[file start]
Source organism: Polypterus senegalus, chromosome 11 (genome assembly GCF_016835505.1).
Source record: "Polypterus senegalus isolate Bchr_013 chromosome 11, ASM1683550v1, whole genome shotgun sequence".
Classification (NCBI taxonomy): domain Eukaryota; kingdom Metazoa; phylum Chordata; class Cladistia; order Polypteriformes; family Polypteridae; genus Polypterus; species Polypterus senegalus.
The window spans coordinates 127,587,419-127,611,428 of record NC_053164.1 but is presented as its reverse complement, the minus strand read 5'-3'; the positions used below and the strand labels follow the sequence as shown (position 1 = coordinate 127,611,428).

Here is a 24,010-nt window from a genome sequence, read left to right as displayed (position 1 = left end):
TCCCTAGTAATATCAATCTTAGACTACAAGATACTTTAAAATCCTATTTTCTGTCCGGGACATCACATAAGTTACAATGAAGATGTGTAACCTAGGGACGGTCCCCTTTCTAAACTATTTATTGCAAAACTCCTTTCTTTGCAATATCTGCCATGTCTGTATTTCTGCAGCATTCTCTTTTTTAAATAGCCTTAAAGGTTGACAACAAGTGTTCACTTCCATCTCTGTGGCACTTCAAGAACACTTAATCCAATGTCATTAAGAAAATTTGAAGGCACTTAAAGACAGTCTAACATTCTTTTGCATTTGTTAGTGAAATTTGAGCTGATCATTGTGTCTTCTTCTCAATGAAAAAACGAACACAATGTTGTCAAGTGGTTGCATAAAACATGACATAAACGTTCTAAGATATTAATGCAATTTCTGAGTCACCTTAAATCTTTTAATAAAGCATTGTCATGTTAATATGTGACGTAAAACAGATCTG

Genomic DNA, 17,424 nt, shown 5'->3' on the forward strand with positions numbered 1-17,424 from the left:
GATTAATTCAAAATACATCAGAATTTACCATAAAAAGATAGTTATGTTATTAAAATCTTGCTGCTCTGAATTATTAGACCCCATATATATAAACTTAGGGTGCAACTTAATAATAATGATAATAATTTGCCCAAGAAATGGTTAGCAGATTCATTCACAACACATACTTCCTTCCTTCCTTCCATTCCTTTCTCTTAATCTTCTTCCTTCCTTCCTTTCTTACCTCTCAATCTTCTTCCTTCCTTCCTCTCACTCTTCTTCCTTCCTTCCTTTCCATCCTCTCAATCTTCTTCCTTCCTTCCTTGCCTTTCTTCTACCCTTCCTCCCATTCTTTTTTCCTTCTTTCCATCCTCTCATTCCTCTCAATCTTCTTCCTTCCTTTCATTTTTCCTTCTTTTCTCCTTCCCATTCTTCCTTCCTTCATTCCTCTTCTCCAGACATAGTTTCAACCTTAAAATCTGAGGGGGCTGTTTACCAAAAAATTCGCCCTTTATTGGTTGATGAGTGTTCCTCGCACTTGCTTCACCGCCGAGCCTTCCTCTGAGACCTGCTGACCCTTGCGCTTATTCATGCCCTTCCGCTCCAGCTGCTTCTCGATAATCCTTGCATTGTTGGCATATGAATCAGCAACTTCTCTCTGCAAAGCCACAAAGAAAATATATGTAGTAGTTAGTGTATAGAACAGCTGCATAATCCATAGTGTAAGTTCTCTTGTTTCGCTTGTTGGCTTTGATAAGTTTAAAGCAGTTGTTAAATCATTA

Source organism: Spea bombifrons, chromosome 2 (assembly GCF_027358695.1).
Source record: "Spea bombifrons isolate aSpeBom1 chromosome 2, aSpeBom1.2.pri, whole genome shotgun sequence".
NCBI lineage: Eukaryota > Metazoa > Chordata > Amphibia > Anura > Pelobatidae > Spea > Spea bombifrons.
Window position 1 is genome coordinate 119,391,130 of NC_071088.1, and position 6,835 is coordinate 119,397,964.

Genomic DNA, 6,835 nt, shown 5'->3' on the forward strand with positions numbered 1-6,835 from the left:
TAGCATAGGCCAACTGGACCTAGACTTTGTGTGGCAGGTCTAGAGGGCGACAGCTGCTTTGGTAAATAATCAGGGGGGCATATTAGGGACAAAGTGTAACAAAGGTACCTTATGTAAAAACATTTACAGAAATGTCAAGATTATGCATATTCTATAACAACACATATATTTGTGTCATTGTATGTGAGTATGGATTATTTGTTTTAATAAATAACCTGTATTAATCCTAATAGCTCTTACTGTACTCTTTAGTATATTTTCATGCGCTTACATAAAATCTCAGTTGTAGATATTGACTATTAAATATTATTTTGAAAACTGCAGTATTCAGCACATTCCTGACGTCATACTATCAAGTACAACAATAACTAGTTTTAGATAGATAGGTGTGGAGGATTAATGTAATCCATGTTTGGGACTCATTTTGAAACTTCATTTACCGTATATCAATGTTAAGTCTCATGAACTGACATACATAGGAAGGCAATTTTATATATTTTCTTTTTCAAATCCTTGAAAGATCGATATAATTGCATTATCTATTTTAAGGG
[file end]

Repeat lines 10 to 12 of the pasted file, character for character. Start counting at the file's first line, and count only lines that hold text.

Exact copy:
Source record: "Spea bombifrons isolate aSpeBom1 chromosome 2, aSpeBom1.2.pri, whole genome shotgun sequence".
NCBI lineage: Eukaryota > Metazoa > Chordata > Amphibia > Anura > Pelobatidae > Spea > Spea bombifrons.
Window position 1 is genome coordinate 119,391,130 of NC_071088.1, and position 6,835 is coordinate 119,397,964.